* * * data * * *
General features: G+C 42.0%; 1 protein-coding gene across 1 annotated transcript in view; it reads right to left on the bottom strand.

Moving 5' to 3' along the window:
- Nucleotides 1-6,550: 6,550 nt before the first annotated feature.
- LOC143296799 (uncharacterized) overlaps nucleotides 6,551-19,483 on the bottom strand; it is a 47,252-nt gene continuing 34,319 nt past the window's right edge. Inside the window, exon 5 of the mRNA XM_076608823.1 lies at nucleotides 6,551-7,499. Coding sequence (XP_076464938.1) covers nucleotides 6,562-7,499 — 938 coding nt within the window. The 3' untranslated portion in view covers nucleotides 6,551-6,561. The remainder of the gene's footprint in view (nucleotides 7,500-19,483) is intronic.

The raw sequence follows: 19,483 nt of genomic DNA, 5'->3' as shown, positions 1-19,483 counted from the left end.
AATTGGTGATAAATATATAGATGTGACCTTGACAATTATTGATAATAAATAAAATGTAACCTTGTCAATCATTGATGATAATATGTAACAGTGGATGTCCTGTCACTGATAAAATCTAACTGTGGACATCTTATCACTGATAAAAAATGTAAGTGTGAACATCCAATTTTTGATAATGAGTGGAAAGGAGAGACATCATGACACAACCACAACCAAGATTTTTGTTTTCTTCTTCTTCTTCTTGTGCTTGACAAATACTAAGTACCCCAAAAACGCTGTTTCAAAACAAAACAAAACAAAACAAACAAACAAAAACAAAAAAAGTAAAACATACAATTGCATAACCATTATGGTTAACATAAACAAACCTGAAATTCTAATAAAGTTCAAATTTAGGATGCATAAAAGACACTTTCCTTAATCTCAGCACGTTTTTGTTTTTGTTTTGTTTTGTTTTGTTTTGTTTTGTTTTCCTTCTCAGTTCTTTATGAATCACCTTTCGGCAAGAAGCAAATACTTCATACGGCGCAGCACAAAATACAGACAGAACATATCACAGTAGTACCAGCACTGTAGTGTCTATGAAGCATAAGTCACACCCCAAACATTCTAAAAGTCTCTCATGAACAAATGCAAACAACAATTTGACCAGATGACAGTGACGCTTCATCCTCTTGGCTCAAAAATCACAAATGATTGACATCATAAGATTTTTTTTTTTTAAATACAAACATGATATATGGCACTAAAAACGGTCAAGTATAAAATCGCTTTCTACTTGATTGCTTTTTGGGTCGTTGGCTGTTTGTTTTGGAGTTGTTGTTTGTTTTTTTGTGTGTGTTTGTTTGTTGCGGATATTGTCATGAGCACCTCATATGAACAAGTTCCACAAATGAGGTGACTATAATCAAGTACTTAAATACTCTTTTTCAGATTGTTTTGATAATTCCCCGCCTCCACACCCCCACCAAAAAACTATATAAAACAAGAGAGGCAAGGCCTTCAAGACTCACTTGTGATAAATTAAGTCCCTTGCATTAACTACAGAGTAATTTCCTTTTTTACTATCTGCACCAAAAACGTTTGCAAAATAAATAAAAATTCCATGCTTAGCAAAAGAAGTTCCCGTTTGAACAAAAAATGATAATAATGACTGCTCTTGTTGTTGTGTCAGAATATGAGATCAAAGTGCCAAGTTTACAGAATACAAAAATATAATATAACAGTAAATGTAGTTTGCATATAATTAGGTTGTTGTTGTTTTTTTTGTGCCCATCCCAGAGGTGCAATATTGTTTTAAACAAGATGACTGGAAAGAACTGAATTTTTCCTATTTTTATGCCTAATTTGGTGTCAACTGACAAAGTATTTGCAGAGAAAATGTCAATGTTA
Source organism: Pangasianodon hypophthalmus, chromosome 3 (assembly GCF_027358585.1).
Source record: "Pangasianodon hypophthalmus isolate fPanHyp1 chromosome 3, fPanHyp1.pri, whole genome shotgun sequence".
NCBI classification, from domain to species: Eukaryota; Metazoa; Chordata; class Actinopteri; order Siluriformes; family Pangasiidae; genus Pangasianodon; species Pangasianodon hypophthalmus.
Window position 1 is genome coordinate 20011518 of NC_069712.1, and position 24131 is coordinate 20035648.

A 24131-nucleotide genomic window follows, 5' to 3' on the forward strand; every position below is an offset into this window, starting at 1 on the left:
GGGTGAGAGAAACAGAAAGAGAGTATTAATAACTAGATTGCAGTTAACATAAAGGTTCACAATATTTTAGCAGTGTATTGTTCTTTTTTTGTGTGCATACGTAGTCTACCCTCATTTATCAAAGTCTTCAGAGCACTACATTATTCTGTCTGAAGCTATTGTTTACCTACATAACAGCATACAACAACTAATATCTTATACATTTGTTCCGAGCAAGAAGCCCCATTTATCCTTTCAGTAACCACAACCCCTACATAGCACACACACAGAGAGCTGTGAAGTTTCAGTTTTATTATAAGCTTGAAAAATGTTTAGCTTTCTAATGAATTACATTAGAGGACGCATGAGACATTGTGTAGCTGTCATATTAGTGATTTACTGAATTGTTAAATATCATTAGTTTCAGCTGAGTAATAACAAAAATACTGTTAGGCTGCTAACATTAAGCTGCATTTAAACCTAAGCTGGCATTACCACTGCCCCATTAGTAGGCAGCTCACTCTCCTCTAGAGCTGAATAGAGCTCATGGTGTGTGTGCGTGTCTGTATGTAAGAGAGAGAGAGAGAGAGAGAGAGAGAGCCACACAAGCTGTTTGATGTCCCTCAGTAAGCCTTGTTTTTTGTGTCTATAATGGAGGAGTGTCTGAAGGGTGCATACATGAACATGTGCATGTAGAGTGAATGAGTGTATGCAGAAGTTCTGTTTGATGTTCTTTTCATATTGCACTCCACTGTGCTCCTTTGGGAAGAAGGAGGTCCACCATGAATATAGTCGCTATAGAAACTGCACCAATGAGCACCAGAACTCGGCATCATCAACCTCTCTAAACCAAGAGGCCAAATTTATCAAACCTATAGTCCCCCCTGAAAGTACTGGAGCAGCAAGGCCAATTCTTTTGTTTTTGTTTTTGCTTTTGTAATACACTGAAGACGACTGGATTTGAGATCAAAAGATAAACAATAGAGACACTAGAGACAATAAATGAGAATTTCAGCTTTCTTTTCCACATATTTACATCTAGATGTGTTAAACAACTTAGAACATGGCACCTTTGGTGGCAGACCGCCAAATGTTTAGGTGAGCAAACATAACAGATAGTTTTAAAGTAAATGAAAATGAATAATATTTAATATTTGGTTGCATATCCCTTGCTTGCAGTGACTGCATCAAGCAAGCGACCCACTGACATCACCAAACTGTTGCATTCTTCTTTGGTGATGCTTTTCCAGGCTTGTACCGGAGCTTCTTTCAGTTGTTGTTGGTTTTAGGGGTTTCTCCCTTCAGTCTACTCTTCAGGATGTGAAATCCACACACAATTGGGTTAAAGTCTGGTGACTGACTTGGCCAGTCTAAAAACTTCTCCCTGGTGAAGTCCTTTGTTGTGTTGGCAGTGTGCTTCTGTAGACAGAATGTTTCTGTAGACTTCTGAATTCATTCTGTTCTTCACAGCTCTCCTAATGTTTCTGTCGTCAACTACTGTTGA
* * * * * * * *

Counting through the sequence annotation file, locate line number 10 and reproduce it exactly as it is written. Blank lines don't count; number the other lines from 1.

Window position 1 is genome coordinate 20011518 of NC_069712.1, and position 24131 is coordinate 20035648.